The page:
• Cases on the Law of Admiralty. St. Paul, Minn.: West Publishing Company, 1896.
  • The Dissenting Opinions of Mr. Justice Daniel, 24 Am. L. Rev. 869 (1887).
  • The Dissenting Opinions of Mr. Justice Harlan. 46 Am. L. Rev. 321 (1912).
  • The Distribution of Property. in Report of the Sixteenth Annual Meeting of the American Bar Association, 213 (1893).
  • Federal Law and Federal Courts. 11 Library Am. L. & Practice 323 (1912).
  • International Courts. 20 Yale L.J. 1 (1910).
  • Judicial Independence, in Report of the Twelfth Annual Meeting of the American Bar Association, 265 (1889).
  • Judicial Treatment of Criminal Offenders. 17 Chicago Legal News 171 (1910).
  • Jurisdiction of the Admiralty in Cases of Tort. 9 Columbia L. Rev. 1 (1909).
  • Lake Erie Piracy Case. 21 Green Bag 143 (1909).
  • Law and Procedure in Divorce. 44 Am. L. Rev. 321(1910).
  • Liberty of the Press. 23 Proc. N.Y. St. Bar Assoc. 130 (1900).
  • The New Federal Judicial Code, in Report of the Thirty-Fourth Annual Meeting of the American Bar Association, 339 (1911).
  • Proposed International Prize Court. 2 Am. J. Int. L. 476 (1908).
  • Reports of Admiralty and Revenue Cases Argued and Determined in the Circuit and District Courts of the United States, for the Western Lake

and River Districts. New York: Baker, Voorhies & Co., 1876.

  • The Status of the Automobile. 17 Yale L.J. 223 (1908).
  • Woman Suffrage; a paper read by ex-Justice Brown ... before the Ladies congressional club of Washington D.C. Boston: Massachusetts Association Opposed to the Further Extension of Suffrage to Women (1910).

PapersEdit

Henry Billings Brown family papers, 1855-1913. 29 vols. and 1 wallet; collection contains Brown`s correspondence with his biographer (Charles A. Kent), diaries, expense books containing some brief diary entries, a catalog of Brown`s private library, and miscellaneous material about Brown that Kent collected in preparation for the biography.
Melville Weston Fuller papers, 1833-1951; 12 ft. (ca. 7,000 items); finding aid; correspondence.
Thomas McIntyre Cooley papers, 1850-1898; 7 ft. and 16 vols.; finding aid; correspondence.
Benjamin F. Graves papers, 1815-1950; 2.5 linear ft.; finding aid; correspondence.
Frank Addison Manny papers, 1890-1955; 5 linear ft. and 4 vols.; finding aid; correspondence.
University of Michigan lawyers` and judges` papers, 1820-1962; ca. 340 items and 55 vols.; assorted papers.
John Patton papers, 1888-1905; 0.4 linear ft.; represented.
Henry Wade Rogers papers, 1873-1898; 60 items and 1 vol.; finding aid; correspondence.
Oliver Lyman Spaulding papers, 1861-1921; 3 linear ft. (ca. 35 items and 1 vol.); finding aid; correspondence.
Peter White papers, 1849-1915; 23 ft. and 74 vols.; correspondence.
Elihu Root correspondence, 1874-1935; 127 items; finding aid; correspondence.
Brewer family papers, 1714-1954; 13.75 linear ft. (21 boxes, 1 folio, 4 vols.); finding aid; correspondence.[16]
Class of 1856 Album.

NotesEdit

  1. ^ It should be remembered that Justice John Marshall Harlan, the dissenter in Plessy, also dissented in Wong Kim Ark and voted against citizenship for the Chinese-American litigant. This is consistent with Harlan's comments in his Plessy dissent opining that "There is a race so different from our own that we do not permit those belonging to it to become citizens of the United States. Persons belonging to it are, with few exceptions, absolutely excluded from our country. I allude to the Chinese race." Neither Brown nor Harlan was absolutely consistent in decisions regarding minority groups.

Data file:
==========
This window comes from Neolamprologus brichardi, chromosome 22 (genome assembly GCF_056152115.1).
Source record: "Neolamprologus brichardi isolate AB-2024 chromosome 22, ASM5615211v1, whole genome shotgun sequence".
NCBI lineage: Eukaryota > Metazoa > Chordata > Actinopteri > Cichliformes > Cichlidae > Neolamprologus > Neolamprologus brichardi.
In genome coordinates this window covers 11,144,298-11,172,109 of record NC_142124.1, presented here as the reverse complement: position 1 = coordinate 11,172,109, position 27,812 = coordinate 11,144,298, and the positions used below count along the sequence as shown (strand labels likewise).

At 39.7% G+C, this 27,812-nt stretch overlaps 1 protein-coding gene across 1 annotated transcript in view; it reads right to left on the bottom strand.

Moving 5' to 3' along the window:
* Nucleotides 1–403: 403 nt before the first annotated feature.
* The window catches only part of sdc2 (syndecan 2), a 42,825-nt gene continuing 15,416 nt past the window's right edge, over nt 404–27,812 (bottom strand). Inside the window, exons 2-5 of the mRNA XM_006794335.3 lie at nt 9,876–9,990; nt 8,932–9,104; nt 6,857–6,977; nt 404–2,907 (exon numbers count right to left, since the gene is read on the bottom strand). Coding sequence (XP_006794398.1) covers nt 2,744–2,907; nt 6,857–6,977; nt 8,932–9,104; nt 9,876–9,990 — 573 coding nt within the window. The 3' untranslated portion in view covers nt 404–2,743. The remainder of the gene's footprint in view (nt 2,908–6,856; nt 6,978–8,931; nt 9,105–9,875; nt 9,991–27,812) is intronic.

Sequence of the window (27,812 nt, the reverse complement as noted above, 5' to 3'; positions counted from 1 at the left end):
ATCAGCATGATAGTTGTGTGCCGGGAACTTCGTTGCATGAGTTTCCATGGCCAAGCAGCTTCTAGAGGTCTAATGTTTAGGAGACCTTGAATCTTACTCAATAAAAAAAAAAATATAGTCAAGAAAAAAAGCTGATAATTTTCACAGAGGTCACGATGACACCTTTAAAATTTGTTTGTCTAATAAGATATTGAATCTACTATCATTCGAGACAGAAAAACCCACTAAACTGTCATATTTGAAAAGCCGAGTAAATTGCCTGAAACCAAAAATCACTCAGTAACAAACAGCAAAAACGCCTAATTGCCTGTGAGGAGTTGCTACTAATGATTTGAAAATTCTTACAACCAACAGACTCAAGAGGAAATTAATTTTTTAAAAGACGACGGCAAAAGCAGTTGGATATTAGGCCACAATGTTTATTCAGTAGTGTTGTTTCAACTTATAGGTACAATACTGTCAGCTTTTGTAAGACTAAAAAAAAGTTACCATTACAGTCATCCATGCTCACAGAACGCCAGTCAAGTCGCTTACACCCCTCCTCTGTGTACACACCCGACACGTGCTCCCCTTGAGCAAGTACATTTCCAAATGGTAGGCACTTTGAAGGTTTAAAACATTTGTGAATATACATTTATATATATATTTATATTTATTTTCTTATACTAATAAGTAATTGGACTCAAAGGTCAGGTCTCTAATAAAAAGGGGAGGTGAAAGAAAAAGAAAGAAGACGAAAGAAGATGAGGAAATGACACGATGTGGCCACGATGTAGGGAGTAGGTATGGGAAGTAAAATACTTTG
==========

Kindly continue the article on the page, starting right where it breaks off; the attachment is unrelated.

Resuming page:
ReferencesEdit

  1. ^ "Federal Judicial Center: Henry Billings Brown". December 11, 2009. Retrieved December 31, 2012.
  2. ^ "Memoir of Henry Billings Brown" (PDF). Retrieved January 10, 2019.
  3. ^ "Memoir of Henry Billings Brown" (PDF). Retrieved January 10, 2019.
  4. ^ "Biography, Henry Billings Brown". Federal Judicial Center. December 11, 2009. Retrieved December 31, 2012.
  5. ^ "Memoir of Henry Billings Brown" (PDF). Retrieved January 10, 2019.
  6. ^ Brown, Henry Billings (1876). Reports of admiralty and revenue cases argued and determined in the circuit and district courts of the United States for the western lake and river districts [1856-1875]. New York: Baker, Voorhis & Co.
  7. ^ Brown, Henry Billings (1896). Cases on the Law of Admiralty. St. Paul: West Publishing Co. ISBN 978-1240089277.
  8. ^ "Federal Judicial Center: Henry Billings Brown". December 11, 2009. Retrieved December 31, 2012.
  9. ^ "Memoir of Henry Billings Brown (Ambitions)" (PDF). Retrieved January 10, 2019.
  10. ^ "Henry Billings Brown", Bio.
  11. ^ "Wong Wing v. United States, 163 U.S. 228 (1896)". Retrieved January 10, 2019.
  12. ^ Entry for Henry Billings Brown by Francis Helminski, in Kermit L. Hall (ed.), Oxford Companion to the Supreme Court of the United States, 2nd edition, 2005 (ISBN 978-0195176612).
  13. ^ "Henry Billings Brown" (PDF). Retrieved December 31, 2012.
  14. ^ "Memoir of Henry Billings Brown (Praise)" (PDF). Retrieved January 10, 2019.
  15. ^ "Liberty Ships built by the United States Maritime Commission in World War II". Retrieved December 18, 2018.
  16. ^ [1] Henry Billings Brown Research Collections

Further readingEdit

External linksEdit